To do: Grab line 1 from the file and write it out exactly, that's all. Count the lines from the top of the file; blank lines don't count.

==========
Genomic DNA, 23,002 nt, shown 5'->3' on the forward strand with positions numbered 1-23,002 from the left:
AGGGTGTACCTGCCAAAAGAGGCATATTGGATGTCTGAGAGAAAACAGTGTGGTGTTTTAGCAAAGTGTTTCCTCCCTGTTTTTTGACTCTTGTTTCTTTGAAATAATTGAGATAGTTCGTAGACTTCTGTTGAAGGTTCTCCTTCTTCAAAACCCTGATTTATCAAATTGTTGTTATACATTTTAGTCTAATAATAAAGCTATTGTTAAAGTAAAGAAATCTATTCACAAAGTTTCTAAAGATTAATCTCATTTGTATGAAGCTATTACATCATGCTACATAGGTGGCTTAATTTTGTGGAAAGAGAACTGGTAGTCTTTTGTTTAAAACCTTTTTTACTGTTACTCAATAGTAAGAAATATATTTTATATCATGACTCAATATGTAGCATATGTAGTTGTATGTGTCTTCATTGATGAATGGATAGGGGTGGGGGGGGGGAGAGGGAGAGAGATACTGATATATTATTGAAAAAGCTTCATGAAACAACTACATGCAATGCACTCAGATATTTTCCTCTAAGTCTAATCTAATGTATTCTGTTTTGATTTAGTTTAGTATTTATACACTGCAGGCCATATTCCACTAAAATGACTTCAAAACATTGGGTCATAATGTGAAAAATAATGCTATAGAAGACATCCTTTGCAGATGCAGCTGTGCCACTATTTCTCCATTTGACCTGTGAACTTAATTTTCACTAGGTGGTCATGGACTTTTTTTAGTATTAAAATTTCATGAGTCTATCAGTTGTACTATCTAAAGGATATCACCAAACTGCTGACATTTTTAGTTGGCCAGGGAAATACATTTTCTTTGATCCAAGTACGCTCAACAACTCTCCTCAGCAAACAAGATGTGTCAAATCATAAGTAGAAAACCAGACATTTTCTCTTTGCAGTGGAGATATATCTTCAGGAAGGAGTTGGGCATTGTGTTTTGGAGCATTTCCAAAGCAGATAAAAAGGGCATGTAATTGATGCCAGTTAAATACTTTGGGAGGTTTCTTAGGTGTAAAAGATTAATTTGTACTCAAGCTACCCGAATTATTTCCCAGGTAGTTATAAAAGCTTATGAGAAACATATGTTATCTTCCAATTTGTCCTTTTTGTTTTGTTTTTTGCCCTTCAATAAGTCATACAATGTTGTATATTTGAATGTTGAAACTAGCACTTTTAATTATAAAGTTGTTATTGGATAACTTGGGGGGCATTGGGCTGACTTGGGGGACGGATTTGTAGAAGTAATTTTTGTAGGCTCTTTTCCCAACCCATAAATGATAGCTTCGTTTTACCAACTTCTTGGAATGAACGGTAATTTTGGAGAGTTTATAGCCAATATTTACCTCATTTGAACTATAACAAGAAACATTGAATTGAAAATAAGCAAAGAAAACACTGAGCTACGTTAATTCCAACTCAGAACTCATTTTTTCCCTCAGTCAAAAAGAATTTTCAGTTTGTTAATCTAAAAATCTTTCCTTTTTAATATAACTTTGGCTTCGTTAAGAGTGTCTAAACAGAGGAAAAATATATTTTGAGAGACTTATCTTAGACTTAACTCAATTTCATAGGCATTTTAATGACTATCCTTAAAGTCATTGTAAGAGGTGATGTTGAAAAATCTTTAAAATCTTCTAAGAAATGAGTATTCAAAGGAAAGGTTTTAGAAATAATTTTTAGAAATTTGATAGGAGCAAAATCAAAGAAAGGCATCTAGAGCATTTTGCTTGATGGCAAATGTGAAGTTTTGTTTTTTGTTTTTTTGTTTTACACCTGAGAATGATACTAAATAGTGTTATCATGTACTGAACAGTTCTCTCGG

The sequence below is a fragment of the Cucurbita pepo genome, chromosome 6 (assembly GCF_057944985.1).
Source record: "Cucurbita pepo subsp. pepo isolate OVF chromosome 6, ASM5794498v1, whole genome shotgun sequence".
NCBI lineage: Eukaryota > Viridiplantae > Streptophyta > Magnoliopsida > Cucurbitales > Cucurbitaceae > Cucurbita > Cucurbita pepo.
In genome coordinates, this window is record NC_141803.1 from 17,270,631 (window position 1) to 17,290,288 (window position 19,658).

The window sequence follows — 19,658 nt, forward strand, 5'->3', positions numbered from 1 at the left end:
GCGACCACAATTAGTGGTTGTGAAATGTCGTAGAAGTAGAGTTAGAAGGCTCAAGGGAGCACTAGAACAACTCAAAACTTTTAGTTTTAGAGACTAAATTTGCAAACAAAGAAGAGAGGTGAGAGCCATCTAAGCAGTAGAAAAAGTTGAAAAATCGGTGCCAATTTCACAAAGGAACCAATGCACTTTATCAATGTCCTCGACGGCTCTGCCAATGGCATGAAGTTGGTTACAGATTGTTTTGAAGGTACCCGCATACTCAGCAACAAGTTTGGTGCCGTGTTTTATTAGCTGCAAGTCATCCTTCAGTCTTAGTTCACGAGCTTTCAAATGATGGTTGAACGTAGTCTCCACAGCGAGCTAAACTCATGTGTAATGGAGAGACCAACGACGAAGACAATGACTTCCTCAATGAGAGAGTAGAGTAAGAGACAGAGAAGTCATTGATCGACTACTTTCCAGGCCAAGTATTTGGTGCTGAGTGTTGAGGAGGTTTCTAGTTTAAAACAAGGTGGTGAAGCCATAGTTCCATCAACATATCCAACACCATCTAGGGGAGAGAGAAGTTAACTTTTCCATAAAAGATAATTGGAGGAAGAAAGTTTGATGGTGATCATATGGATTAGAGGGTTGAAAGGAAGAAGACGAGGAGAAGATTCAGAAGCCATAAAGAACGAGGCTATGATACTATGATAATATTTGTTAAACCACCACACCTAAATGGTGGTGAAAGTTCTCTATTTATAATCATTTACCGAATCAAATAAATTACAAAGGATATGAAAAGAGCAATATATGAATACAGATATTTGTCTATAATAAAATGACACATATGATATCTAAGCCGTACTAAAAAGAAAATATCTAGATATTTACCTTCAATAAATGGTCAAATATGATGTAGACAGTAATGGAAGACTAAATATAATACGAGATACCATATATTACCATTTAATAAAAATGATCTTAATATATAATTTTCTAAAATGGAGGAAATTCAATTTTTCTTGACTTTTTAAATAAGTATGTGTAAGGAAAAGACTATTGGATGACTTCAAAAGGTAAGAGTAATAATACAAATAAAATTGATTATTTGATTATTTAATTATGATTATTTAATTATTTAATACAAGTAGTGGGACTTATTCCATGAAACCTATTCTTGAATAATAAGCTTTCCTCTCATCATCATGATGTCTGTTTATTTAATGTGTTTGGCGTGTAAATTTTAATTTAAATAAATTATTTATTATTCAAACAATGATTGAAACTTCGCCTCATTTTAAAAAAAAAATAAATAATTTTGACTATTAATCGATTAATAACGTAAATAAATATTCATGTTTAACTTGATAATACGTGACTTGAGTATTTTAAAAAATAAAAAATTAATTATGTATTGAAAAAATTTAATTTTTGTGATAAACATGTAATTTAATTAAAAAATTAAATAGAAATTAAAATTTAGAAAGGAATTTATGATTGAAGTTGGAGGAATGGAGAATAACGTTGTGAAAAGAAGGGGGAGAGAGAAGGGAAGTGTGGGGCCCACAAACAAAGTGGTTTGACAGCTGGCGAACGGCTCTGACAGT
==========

Genomic DNA, 23,002 nt, shown 5'->3' on the forward strand with positions numbered 1-23,002 from the left: